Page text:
Director Andrei Zvyagintsev offers an entrancing, albeit bleak and unforgiving story of two boys who rediscover their father (Konstantin Lavronenko) after he returns from 12-year absence. Amid a lush and suspenseful wilderness backdrop, the two teenagers, Andrei (Vladimir Garin) and Vanya (Ivan Dobronravov), come to grips with the sudden tough-love attention of their father, and the resulting battle of wills. Although the father's cruelty is often overt, Zvyagintsev goes to considerable lengths to establish that the wayward father is more awkward with his new charges than evil. Taciturn and gruff, the father is a man with secrets that are never fully revealed.
While the backdrop of this suspenseful and perplexing movie is a rather foreboding wilderness, filmed in muted hues on overcast days, the central story is the budding yet precarious relationship among these three characters. Andrei proves ready for paternal guidance, but Vanya is more detached, more rebellious, and ultimately more skeptical about the sudden appearance of his father. Told primarily through Vanya's eyes, the viewer slowly feels as awkward and wary as the younger son. As a result, The Return takes on heavily mythic themes in its determination to examine human life, and how father and sons struggle in classic ways to simultaneously understand and conquer each other. It is, ultimately, a highly charged, symbolic study of life and fate and the uneasy associations that tie people to one another.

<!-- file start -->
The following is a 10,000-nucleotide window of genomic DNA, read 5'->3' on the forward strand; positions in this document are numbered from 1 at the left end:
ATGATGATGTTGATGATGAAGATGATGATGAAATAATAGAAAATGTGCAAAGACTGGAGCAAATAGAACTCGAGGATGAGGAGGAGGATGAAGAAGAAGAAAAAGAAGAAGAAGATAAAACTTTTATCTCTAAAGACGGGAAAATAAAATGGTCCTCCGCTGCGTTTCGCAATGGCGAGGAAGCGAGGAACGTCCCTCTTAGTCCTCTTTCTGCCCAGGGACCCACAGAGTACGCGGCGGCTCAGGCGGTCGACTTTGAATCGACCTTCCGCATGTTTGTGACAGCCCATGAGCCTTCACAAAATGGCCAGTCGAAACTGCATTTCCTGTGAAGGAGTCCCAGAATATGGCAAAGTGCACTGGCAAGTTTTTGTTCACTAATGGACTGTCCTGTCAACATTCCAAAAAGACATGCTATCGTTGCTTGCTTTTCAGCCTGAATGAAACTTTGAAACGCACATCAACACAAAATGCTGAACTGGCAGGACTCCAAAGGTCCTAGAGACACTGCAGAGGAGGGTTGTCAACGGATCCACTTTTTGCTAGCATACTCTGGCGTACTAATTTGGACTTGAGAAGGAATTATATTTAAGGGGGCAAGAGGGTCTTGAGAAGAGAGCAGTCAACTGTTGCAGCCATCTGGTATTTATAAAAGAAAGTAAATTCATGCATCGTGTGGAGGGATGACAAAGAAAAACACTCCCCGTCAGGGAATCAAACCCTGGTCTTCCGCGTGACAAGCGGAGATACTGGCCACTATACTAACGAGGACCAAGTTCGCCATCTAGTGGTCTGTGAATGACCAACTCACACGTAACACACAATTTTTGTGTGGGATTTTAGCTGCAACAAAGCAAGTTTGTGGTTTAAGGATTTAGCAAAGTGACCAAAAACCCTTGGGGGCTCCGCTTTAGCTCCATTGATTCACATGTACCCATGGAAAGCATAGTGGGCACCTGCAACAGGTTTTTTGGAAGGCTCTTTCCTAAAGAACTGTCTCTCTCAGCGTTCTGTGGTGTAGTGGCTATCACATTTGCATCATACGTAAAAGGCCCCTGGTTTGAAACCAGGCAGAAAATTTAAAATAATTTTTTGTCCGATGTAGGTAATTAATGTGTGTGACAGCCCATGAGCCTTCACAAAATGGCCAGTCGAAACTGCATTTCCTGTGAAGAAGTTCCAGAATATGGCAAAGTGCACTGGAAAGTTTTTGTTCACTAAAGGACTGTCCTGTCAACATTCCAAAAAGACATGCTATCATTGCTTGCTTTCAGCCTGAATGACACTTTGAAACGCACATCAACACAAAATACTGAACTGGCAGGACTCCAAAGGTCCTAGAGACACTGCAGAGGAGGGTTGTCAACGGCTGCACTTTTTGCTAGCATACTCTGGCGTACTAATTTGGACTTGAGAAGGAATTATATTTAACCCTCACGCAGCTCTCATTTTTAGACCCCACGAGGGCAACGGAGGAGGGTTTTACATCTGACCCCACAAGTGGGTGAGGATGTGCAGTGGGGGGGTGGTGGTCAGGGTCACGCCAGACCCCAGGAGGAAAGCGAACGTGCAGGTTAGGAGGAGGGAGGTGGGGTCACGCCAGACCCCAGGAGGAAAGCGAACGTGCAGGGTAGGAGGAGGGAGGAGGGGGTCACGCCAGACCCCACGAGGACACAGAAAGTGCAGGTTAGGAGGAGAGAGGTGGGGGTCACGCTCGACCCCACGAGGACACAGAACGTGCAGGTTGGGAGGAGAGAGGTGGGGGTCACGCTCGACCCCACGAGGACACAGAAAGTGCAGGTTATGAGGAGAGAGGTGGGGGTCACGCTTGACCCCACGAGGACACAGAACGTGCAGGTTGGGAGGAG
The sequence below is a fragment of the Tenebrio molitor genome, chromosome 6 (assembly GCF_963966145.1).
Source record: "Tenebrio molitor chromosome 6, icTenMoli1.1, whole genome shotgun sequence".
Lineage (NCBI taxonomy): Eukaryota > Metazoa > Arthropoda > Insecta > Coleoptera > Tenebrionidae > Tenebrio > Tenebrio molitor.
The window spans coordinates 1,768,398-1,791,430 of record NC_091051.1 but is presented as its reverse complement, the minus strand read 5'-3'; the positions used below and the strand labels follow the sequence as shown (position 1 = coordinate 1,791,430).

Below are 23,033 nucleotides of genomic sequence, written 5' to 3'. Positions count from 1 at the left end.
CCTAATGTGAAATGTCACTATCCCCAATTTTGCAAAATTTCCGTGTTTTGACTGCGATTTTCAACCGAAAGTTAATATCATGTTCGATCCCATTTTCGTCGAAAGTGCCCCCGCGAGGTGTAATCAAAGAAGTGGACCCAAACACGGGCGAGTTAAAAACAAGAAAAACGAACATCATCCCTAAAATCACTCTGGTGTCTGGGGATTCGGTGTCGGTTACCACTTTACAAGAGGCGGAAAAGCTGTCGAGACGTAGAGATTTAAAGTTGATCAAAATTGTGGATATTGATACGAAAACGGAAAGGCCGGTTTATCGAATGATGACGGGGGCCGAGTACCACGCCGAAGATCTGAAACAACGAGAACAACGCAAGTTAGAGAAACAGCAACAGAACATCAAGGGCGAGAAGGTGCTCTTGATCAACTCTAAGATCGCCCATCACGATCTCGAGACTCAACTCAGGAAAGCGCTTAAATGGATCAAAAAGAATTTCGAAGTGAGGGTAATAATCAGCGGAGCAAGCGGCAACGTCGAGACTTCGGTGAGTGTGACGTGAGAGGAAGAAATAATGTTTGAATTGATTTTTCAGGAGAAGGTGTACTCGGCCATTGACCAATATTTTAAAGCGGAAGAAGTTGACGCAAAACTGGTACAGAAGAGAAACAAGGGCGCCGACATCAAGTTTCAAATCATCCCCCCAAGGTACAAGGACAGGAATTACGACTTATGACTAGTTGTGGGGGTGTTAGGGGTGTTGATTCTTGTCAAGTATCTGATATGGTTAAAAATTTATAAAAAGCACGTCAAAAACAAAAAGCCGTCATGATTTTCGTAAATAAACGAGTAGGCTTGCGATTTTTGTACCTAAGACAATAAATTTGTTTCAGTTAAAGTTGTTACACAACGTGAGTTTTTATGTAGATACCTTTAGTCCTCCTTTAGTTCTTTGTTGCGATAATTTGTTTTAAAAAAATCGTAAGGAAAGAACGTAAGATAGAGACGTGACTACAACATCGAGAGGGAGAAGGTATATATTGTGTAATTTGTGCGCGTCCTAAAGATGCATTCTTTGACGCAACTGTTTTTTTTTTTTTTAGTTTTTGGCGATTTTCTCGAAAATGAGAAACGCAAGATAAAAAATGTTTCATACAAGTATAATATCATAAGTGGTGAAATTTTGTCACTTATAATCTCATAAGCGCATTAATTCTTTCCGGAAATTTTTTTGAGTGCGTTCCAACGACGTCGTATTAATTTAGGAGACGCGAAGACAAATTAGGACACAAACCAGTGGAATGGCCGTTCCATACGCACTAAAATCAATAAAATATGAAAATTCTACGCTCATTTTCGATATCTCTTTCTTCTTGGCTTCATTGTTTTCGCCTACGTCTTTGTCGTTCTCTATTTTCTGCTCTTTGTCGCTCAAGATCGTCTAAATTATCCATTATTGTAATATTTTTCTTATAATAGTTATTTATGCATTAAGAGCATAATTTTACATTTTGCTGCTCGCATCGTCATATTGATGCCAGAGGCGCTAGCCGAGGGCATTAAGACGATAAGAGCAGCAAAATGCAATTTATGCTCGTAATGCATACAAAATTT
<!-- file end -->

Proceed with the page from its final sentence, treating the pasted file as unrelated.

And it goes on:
With stilted dialogue--often rich with deeper meaning--the plot takes turns that are simultaneously unexpected and riveting. The Return, which won the coveted Golden Lion at the Venice Film Festival, is a great exploration of the human condition. Each line is delivered in a way that suggests something of significance lurks just below the surface, but true to classic Russian film and literature that significance is never overtly revealed.